Rachel’s Story

2021 Educational Enrichment Fund Scholar - Lesley University

“Rachel, your sister has epilepsy.” I clearly remember the day my mom shared this with me. When Eva began experiencing seizures, I was scared, confused, and could see how difficult it was for her and my family. That pained me immensely. Although I do not struggle with epilepsy personally, I am determined to advocate for and help those who do. I remember the days at school when someone would tell me that my sister had another seizure and was being sent to the hospital. Afterwards, I could barely focus in class out of worry. Finally, I asked my mom what I could do to help, and she explained the proper procedures to me. Fortunately, I have not personally witnessed many seizures my sister has had. However, when I have, I did everything I could to help her and my family get through the moment together. I have even helped friends who have had seizures by assisting them to lay on their side and alerting an adult.


Through my outspokenness and volunteer work, I continue to advocate for people with disabilities such as epilepsy, and people with Autism like myself. I go out of my way to educate people about these disabilities and how they can be of assistance. I volunteer at work to teach coworkers how to assist a person having a seizure. Also, I create comics showing what it feels like as a person with a disability trying to navigate the world, and what others can do to help in a way that is not patronizing but genuinely helpful. Through my artwork, I have the means to express to people glimpses of what it is like to live with a disability.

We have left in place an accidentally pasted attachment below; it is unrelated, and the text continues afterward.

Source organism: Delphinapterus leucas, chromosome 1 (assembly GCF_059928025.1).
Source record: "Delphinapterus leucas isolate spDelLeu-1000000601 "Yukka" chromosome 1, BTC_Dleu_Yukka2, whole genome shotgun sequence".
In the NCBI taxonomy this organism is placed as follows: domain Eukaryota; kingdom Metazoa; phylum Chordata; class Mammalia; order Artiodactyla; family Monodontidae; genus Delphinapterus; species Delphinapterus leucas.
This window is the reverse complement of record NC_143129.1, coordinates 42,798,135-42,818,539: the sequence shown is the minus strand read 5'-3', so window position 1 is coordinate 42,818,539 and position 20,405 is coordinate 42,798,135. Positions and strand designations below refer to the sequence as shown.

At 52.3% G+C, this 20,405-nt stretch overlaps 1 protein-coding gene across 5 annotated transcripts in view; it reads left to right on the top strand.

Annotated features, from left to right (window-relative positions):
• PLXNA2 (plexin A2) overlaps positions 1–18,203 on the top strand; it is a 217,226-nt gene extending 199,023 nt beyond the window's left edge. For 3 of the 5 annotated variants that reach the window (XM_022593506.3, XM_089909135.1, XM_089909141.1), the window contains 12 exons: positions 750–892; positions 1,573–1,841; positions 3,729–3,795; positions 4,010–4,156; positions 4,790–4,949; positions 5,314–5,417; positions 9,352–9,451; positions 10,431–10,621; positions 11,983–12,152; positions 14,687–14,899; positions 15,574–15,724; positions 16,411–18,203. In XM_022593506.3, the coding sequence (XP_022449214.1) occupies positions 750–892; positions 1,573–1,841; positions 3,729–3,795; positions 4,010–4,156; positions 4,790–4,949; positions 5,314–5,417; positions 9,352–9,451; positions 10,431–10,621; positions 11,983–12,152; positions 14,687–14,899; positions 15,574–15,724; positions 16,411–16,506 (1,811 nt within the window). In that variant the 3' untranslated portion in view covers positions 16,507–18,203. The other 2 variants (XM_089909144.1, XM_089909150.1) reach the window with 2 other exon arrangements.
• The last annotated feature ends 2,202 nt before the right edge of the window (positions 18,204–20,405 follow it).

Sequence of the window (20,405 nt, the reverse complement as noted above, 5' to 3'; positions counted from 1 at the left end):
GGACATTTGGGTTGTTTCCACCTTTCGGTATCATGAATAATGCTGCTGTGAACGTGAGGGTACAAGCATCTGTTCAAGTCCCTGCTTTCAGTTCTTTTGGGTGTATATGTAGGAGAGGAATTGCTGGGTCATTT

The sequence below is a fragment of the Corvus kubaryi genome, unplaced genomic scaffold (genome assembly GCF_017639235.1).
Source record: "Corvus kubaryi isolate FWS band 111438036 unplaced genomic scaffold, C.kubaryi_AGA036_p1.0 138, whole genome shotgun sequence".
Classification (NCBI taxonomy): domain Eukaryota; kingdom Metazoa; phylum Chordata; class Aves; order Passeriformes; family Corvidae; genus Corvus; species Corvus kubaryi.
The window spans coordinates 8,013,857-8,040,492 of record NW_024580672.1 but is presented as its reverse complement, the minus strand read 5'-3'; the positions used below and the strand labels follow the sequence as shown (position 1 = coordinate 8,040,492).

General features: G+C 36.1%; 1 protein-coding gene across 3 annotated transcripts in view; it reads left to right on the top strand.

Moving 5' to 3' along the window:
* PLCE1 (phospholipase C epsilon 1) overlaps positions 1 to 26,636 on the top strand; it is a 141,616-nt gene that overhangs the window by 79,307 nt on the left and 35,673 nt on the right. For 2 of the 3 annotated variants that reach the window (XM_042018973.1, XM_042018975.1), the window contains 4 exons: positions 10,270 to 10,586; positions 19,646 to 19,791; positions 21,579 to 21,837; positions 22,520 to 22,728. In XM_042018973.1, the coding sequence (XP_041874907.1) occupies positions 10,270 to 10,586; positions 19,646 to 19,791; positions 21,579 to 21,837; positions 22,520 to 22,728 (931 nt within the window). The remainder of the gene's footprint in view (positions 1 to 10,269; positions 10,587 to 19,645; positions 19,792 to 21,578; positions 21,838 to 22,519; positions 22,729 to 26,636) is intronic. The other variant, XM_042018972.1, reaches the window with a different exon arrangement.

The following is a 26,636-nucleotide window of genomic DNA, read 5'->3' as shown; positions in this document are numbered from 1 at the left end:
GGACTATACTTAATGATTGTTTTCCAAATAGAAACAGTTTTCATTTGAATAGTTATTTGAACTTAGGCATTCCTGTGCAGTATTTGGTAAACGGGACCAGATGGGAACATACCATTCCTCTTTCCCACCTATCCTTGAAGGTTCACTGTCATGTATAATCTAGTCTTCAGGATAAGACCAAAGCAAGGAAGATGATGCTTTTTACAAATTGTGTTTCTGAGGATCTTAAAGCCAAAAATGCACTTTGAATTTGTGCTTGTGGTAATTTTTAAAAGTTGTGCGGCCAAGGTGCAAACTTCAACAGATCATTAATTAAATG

My goal is to attend a college that feels right and pursue a Bachelor’s Degree in Animation. I want to use my art as a way to tell the stories of people with disabilities, especially epilepsy and Autism as they are so personal. Art can be one of the most powerful ways to do so. Not many people truly understand what it feels like to deal with these struggles, and a person who is uneducated can get very scared and unsure of what to do when they witness a person having a seizure.

I have a passionate desire to continue to learn and to use my art to express what the world can feel like for a person like my sister. I know that this is my life purpose – to help, educate, and advocate for others through volunteering and artwork. This scholarship would greatly assist me to reach my potential and follow this dream. Regardless of whether I receive this award, I promise to continue to advocate for others and spread awareness about epilepsy and those with disabilities throughout my college career and adult life.


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